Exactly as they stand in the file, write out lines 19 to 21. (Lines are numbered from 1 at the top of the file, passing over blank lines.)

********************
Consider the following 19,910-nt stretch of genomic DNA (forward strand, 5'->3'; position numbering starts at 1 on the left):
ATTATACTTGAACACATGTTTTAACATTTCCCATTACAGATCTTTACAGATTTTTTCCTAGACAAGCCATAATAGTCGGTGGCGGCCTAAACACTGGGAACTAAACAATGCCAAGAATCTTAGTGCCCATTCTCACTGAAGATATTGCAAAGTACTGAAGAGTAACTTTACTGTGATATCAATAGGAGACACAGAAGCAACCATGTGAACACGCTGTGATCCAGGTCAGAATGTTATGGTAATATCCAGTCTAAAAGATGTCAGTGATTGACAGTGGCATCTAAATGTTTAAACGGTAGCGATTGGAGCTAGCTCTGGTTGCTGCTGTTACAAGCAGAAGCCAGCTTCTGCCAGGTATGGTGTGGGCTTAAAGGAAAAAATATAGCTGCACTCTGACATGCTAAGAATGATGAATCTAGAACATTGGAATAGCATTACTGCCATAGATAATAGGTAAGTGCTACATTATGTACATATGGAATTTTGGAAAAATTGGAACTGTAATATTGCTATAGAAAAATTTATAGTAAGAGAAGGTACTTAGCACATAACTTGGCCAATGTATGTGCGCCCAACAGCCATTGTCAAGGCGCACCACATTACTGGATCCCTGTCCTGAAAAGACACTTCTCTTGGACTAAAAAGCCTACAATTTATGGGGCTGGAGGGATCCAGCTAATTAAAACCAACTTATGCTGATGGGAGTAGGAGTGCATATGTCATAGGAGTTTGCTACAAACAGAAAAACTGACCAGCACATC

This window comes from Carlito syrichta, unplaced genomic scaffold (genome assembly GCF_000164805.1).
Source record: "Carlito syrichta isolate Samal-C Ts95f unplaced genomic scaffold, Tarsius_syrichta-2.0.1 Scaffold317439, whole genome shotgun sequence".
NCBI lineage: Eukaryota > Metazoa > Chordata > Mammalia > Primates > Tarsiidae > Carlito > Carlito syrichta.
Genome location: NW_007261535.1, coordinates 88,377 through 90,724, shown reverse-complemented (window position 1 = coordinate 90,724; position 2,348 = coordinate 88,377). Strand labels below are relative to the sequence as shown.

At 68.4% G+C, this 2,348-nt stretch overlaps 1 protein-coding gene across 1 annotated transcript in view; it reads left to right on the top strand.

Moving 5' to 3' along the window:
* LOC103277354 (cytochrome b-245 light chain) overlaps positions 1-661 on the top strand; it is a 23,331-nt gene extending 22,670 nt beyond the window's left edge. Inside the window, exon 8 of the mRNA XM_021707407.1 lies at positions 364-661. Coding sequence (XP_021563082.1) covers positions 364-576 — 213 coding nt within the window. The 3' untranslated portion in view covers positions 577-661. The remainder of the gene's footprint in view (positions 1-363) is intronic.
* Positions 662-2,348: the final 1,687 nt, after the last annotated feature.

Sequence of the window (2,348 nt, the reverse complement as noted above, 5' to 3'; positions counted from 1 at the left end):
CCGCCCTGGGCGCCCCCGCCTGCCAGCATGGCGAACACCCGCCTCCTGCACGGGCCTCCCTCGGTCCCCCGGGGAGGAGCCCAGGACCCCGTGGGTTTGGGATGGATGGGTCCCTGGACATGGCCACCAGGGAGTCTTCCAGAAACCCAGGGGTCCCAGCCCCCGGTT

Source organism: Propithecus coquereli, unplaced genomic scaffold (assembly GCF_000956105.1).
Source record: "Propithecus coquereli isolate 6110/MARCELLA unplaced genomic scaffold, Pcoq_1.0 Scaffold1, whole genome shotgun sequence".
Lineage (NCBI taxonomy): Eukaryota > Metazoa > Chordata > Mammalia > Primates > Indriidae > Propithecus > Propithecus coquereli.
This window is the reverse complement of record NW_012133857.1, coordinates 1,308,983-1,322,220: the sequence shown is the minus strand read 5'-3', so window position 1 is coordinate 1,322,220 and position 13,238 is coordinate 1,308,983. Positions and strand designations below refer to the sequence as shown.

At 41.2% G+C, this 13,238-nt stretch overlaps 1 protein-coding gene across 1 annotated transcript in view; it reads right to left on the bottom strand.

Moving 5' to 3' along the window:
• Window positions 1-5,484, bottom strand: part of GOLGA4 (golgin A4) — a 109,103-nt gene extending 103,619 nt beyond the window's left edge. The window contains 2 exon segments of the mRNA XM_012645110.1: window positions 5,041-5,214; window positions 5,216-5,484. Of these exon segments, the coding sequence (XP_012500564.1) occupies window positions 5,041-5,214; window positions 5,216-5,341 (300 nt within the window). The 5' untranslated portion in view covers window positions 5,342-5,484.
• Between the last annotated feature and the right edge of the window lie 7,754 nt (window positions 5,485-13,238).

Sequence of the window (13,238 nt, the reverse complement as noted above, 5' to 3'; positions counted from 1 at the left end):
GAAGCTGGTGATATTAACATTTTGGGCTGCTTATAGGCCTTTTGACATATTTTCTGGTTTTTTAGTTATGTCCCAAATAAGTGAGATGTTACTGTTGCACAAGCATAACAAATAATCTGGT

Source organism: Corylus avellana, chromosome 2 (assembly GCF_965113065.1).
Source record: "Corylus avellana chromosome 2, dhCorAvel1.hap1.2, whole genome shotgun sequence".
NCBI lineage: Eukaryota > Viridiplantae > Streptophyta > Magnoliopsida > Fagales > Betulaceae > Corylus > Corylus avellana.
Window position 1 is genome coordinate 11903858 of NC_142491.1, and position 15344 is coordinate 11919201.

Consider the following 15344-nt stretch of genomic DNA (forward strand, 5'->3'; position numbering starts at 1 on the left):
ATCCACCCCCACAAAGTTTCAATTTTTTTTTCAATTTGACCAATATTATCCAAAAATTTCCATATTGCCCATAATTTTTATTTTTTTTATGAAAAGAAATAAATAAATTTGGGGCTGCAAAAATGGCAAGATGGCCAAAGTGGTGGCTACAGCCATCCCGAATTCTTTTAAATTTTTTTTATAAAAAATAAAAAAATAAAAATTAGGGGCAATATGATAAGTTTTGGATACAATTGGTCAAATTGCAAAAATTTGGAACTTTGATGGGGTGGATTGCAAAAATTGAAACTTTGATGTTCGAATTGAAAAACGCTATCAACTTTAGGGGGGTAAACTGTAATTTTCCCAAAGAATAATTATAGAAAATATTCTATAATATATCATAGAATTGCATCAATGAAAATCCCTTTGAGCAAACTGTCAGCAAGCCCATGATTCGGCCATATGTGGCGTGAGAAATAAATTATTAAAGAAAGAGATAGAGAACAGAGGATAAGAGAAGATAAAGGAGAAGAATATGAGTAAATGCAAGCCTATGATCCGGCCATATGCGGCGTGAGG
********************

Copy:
• Window positions 1-5,484, bottom strand: part of GOLGA4 (golgin A4) — a 109,103-nt gene extending 103,619 nt beyond the window's left edge. The window contains 2 exon segments of the mRNA XM_012645110.1: window positions 5,041-5,214; window positions 5,216-5,484. Of these exon segments, the coding sequence (XP_012500564.1) occupies window positions 5,041-5,214; window positions 5,216-5,341 (300 nt within the window). The 5' untranslated portion in view covers window positions 5,342-5,484.
• Between the last annotated feature and the right edge of the window lie 7,754 nt (window positions 5,485-13,238).

Sequence of the window (13,238 nt, the reverse complement as noted above, 5' to 3'; positions counted from 1 at the left end):